We bid adieu to death valley national park for now. So long heat, we’ll miss you. We head straight onto 136 since we’re heading towards 395 north, rather than taking the turn on 190. It cuts off a little backtracking mileage since 190 actually dips south before intersecting 395. Besides, it’s a nice stretch of straight road offering some very nice scenic opportunities. Taking advantage of one such opportunity I stopping to take one last parting shot just past the 190 turn. I look across owens lake, not only is it painfully obvious that there is still plenty of snow left at the altitudes we have planned but, there is weather hung up on the sierras.
My internal conversation goes something like this. Never know, maybe it’ll be nicer by tioga pass; right…and monkeys are going to fly out of my ass. We’re heading up north, it doesn’t get nicer, it gets colder! Not only heading up north but, literally up as well, from sub-sea level elevations to six thousand feet plus some change. Not likely the weather will improve as drastically as would be required for backpacking to eleven thousand feet. Nothing like a little internal good cop, bad cop routine to keep one’s spirits up…sigh.
We settle in to the picturesque yet monotonously straight drive up 395, past lone pine, past independence, past big pine, etc. We both agree that we’d like to visit manzanar, making a note to visit it on a future trip to death valley. We stop in bishop for gas and groceries. Heading out of bishop we really begin to start gaining altitude; the temperature outside starts its descent. By the time we hit lake crowley and the mammoth exit we’ve lost over twenty degrees. The snow on the peaks of the mountains in the inyo national forest becomes even more plentiful; not to mention the levels of descending snow and ascending road are on most decidedly on a collision course. By the southern june lake loop exit the two are old friends; snow is abundant on the sides of 395. Not that nice white, pretty stuff – this is the ugly grayish matter that is more ice than snow; it’s the dirty pack that takes forever to melt. Luckily we do descend a bit as we get closer to the mono basin so snow and road are once again separated, even if only by only a few hundred feet of elevation.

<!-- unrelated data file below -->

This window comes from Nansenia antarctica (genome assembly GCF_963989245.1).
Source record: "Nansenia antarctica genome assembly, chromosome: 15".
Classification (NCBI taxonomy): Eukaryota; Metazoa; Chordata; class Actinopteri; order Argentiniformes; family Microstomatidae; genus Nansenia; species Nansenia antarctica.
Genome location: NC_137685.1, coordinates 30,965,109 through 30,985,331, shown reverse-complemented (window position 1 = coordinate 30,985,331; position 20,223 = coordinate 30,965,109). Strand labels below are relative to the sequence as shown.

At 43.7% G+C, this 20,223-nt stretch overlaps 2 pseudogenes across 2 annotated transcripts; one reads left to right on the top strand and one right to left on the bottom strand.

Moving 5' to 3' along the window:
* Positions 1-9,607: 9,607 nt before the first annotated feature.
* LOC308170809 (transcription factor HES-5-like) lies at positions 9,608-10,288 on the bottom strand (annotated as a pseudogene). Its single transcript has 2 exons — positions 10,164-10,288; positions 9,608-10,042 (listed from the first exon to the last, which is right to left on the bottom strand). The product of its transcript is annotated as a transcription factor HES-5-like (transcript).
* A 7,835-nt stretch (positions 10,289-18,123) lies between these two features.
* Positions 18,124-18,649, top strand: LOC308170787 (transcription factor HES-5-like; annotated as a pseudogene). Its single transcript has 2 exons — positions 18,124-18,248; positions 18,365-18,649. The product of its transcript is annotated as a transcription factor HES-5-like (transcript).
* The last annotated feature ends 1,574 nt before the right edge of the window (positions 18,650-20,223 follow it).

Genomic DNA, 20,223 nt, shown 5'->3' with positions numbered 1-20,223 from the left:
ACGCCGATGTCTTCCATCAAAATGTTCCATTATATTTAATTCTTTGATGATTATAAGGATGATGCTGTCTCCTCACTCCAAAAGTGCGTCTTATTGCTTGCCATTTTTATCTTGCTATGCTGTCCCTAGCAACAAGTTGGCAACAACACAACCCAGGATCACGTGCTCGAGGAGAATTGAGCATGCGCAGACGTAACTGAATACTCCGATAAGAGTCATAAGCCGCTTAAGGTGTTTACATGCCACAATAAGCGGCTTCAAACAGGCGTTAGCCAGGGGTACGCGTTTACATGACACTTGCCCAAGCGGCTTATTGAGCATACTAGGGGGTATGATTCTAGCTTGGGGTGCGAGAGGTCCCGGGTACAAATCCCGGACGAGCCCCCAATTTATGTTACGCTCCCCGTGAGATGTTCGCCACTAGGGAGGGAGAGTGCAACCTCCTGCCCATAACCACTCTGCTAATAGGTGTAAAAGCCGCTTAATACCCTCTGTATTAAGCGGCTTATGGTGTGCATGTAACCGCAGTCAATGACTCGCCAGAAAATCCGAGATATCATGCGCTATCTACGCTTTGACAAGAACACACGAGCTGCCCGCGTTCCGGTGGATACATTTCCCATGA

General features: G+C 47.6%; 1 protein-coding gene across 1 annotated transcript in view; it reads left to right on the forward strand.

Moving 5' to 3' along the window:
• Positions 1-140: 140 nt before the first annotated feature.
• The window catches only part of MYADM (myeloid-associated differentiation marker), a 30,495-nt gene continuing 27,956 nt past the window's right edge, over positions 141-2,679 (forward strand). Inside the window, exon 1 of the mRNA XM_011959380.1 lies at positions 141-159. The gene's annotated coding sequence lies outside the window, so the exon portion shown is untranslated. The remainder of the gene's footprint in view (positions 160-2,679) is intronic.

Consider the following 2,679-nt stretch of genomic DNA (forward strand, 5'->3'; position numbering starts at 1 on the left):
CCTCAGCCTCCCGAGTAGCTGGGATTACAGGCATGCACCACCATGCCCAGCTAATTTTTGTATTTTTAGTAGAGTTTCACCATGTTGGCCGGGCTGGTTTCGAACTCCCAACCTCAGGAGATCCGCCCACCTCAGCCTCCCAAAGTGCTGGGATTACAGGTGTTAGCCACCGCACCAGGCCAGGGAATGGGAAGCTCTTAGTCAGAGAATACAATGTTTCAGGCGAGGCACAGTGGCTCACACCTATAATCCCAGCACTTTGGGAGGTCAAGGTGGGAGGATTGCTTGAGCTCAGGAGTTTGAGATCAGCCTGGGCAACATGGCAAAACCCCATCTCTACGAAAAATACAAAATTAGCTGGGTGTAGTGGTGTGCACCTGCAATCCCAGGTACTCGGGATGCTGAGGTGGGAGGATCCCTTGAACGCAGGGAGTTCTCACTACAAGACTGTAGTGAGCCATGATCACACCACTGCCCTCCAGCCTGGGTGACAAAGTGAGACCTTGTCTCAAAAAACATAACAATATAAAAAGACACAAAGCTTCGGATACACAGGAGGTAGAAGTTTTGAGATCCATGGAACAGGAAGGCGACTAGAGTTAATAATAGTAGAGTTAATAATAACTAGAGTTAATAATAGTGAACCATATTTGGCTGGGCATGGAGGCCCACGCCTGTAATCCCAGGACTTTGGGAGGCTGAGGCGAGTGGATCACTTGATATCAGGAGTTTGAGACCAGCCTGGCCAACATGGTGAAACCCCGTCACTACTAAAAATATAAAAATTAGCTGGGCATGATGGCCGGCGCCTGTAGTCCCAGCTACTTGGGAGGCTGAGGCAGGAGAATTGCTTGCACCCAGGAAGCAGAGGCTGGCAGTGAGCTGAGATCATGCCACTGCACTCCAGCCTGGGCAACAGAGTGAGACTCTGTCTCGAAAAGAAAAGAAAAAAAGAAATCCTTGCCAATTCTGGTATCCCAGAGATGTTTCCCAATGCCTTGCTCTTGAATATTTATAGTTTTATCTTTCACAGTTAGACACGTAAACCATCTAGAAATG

We turn up tioga pass road, noting with a tinge of sadness, the big closed sign is still up. Our immediate destination is before the gate and the snow level has retreated to higher elevations. We figure while we may be in for a chilly night at least we’ll be able to camp someplace we both very much enjoy. We stopped here last year and were able to score one of the best sites in the place. This year, however, we’re not so fortunate – the campground isn’t even open for the season yet…good grief, our carefully crafted plans continue to be thwarted! We continue up to poole power plant to at least get out of the truck and stretch our legs a bit. We need to decide what to do now, we’re both in a bit of a funk at this point. Crap, crap, crapity, crap, crap! Though, the sun is nice, the wind is blocked, the temperature a bit cool but, it is nice to be out of the truck; we stroll around a bit and decide to look for another location to make camp. We climb back in the truck and start heading back out poole plant road.
We find a nice campground, we even get the same site number! We settle in to Murphey’s Motel…room 17. Only one of the campgrounds was open for business; we discussed it and decided that a hot shower wins out over hypothermia. Besides, we need to decide what we’re going to do now, we are obviously not going up to saddlebag lake or the twenty lakes basin. We didn’t plan for this weather and do not have the appropriate gear to contend with ice and snow on a trek. Bummed but at least comfortable for the night, we busy ourselves with housekeeping chores and downloading cards. We head to nicely’s for dinner – a meal must be had at nicely’s any time I’m on this side of the sierras – a hefty slice of chocolate cream pie works to take the edge off the disappointments of this day…